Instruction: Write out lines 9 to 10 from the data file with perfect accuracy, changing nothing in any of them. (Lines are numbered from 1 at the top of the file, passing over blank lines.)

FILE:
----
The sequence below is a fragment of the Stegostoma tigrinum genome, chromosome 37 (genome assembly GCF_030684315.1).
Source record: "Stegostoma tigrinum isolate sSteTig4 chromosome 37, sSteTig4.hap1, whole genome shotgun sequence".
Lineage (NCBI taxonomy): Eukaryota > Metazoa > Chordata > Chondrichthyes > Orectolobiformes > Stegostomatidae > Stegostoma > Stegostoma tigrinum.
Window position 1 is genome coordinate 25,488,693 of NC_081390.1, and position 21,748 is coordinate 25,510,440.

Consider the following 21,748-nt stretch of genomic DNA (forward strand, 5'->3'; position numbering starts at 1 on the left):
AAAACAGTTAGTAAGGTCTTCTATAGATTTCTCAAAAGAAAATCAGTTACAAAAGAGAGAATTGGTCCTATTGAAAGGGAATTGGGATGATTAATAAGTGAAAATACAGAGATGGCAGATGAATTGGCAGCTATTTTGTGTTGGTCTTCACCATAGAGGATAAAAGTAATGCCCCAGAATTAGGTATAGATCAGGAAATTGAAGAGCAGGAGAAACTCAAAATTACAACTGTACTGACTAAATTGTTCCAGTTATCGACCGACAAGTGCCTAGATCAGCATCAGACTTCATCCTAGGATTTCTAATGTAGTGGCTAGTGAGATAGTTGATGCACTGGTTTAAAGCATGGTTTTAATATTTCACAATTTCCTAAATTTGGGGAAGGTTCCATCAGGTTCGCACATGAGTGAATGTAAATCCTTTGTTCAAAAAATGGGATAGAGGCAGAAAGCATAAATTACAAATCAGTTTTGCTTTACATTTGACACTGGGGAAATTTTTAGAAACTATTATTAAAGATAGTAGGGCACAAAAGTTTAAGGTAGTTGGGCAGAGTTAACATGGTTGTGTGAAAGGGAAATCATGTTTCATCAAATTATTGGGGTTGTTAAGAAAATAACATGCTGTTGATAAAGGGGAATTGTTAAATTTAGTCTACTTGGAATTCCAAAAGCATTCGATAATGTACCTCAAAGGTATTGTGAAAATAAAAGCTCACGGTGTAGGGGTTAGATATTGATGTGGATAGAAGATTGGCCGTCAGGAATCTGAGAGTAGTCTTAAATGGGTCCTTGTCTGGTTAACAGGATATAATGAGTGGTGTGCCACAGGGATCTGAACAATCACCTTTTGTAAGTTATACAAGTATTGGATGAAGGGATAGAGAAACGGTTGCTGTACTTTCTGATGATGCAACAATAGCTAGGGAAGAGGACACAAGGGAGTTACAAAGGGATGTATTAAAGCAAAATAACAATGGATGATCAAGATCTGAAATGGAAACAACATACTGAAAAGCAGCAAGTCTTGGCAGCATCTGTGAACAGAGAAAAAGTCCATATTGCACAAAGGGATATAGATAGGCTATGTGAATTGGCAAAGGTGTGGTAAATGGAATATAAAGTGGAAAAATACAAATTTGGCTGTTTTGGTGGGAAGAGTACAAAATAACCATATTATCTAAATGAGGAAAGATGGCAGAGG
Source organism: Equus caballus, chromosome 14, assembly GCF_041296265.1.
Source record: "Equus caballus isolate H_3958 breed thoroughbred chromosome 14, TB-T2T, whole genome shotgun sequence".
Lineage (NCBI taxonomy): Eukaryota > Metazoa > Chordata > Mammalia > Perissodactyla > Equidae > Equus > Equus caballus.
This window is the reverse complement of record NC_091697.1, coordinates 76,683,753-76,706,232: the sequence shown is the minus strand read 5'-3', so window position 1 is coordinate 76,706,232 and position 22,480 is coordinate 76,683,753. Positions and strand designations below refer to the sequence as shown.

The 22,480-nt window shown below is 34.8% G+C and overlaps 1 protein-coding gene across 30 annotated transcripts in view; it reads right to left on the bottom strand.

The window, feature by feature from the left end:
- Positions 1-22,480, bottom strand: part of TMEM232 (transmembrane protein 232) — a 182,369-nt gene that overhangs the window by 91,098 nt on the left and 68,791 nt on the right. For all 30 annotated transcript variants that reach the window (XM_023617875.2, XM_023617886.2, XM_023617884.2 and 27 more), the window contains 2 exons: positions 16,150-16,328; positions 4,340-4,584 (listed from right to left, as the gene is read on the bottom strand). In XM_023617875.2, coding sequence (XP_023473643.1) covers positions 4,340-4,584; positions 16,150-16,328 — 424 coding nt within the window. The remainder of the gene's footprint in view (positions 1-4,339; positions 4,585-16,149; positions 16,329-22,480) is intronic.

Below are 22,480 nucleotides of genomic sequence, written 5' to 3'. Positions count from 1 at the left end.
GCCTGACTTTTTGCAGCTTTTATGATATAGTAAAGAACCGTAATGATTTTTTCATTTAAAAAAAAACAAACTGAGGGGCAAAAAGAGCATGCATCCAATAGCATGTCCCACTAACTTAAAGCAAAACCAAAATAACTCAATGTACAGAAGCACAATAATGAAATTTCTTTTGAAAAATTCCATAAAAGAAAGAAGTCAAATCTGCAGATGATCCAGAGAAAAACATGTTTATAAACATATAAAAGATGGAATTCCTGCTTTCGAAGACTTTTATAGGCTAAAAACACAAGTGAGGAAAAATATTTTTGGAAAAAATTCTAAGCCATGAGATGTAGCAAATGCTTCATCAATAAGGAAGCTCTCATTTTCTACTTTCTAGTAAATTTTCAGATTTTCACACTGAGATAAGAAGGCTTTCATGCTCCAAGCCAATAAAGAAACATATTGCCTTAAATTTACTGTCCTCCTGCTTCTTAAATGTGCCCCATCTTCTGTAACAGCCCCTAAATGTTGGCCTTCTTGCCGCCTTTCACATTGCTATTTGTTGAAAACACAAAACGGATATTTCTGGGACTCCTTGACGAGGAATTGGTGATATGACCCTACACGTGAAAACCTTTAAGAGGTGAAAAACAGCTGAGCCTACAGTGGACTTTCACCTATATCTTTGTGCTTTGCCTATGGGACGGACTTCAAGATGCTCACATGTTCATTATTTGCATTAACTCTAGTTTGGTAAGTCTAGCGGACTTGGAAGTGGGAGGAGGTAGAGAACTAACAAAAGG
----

Lineage (NCBI taxonomy): Eukaryota > Metazoa > Chordata > Mammalia > Perissodactyla > Equidae > Equus > Equus caballus.
This window is the reverse complement of record NC_091697.1, coordinates 76,683,753-76,706,232: the sequence shown is the minus strand read 5'-3', so window position 1 is coordinate 76,706,232 and position 22,480 is coordinate 76,683,753. Positions and strand designations below refer to the sequence as shown.